I am eating a mint imperial. Mint imperials always make me think of a man called Bob. Bob was the gentleman friend of my mum’s friend Doreen. Doreen was as brassy as an ex-hairdresser from Chadderton comes. I loved her, wanted to be her, with her bottle blonde hair swept up in a beehive. She was blowsy, my dad said. I thought he meant blousey, on account of her liking for frilly necklines that plunged. Later I learned what he meant. Doreen had a biscuit tin with a Spanish flamenco dancer on the lid. She used to let me take two biscuits, one a pink wafer, the other a custard cream. Bob was her frequent caller who would take her off to stay at The Balmoral in Blackpool every summer. Mum would take me on day trips to visit them. Lucky them. Bob would always have mint imperials at the ready. Hot and peppery, not quite a sweet, shocking but compellingly moreish. We would bowl around the Pleasure Beach, Bob going on rides with me that mum and Doreen couldn’t stomach. When Doreen became diabetic, Bob moved in with her and became the official bearer of her emergency Mars Bar.
My adventures in poetry continue. Today I thought about e.e.cummings and read some of his work. I thought about him because he is my favourite poet, and because I thought about a friend whom I haven’t seen in too long. She loves e.e.cummings too. So I read my father moved through dooms of love. I read it online. The website kindly directed me to a poem by Edna St Vincent Millay. I have never read anything by her before, so I followed serendipity. The poem I arrived at was her 43rd Sonnet, What lips my lips have kissed, and where, and why. After I read the poem, I went to visit my mum. As I drove, I listened to a song and a line in that song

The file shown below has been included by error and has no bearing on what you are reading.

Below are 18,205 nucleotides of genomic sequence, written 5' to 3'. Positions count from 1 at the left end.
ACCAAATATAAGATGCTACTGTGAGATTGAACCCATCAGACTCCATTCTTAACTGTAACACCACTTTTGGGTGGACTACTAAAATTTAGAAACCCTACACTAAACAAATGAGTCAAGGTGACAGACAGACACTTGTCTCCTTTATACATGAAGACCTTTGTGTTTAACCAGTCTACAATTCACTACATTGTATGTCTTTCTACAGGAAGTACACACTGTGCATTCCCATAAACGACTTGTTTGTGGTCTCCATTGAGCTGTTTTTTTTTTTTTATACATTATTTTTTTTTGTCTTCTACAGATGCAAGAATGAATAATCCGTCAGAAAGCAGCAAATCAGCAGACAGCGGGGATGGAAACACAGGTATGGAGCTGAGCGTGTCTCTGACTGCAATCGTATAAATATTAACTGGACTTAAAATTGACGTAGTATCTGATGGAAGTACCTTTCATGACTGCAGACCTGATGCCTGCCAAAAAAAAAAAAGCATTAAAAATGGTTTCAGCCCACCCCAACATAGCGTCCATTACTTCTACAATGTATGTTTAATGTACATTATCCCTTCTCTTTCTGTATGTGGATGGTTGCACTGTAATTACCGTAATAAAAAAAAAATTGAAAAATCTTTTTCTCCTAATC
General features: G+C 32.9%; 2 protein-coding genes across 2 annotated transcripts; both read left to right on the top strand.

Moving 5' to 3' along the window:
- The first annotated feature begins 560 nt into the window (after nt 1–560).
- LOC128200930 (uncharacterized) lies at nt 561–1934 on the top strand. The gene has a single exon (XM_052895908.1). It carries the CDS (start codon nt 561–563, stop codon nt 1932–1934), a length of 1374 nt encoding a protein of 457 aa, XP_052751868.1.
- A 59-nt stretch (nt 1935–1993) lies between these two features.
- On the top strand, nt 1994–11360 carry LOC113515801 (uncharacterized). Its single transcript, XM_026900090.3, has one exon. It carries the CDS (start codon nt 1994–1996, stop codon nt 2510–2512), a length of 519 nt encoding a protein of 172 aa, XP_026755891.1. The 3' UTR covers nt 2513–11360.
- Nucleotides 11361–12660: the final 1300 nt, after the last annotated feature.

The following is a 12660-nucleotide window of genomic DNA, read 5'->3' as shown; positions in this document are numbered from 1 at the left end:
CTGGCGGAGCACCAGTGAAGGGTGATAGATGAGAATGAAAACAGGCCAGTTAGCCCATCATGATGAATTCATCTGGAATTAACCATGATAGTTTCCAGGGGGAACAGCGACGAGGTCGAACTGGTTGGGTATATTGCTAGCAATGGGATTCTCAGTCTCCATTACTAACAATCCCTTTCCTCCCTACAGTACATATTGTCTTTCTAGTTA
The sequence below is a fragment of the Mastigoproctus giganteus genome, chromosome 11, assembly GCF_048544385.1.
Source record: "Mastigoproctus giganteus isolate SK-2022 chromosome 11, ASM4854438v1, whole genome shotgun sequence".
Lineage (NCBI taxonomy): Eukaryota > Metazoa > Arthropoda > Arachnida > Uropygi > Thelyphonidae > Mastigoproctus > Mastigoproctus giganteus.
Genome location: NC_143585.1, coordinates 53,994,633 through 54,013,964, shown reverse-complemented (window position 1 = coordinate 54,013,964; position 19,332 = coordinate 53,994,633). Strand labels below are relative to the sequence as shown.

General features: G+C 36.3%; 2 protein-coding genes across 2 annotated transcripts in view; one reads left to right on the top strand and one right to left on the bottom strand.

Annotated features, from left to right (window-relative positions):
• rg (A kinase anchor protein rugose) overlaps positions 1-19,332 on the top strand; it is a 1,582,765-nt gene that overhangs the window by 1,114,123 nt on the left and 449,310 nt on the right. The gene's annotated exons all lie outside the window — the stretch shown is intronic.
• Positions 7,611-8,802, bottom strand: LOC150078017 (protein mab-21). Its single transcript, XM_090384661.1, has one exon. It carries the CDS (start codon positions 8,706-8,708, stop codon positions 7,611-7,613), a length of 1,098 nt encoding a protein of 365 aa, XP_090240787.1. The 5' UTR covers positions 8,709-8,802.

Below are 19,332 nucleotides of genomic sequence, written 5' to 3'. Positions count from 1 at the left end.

Is the dead arm a warning
Of a stranger in your world?
seemed to echo a line in Edna St Vincent Millay’s poem.
what arms have lain
Under my head till morning
I thought about this and it struck me that the nub of the song is the sort of sentiment that leads to the nub of the poem. I undoubtedly think too much about things like this, but it keeps me occupied.
The girl at the table shook her head, awakening from a dream of sorts. Opposite her, the man in the blue suit and the green shirt looked up from his crossword. The girl, who was a woman, looked at him through grey eyes, reflecting the short lightwaves that his brown eyes absorbed. ‘I saw a building,’ she said, ‘the same shade as your shirt. Green enamelled metal. Two sailors were filling it with board games.’ Opposite her, the man whose shirt was the shade of green enamel looked back to his crossword. He wrote across a line of squares. The woman, who used to be a girl, felt a judgement in those squares and the spidery black letters placed inside their walls. ‘Where has my life gone?’ the woman murmured. ‘Where is my drunkenness of being?’ The man placed more spiders inside square walls. The woman looked sad. ‘Am I looking at you from the wrong direction?’ she asked. Opposite her, the man whose suit was blue like cornflowers, pressed on, pressing down, marking the page. The woman sighed and cast a sidelong glance through the café window. ‘Let’s go back to the beginning,’ she said. ‘Start this thing again.’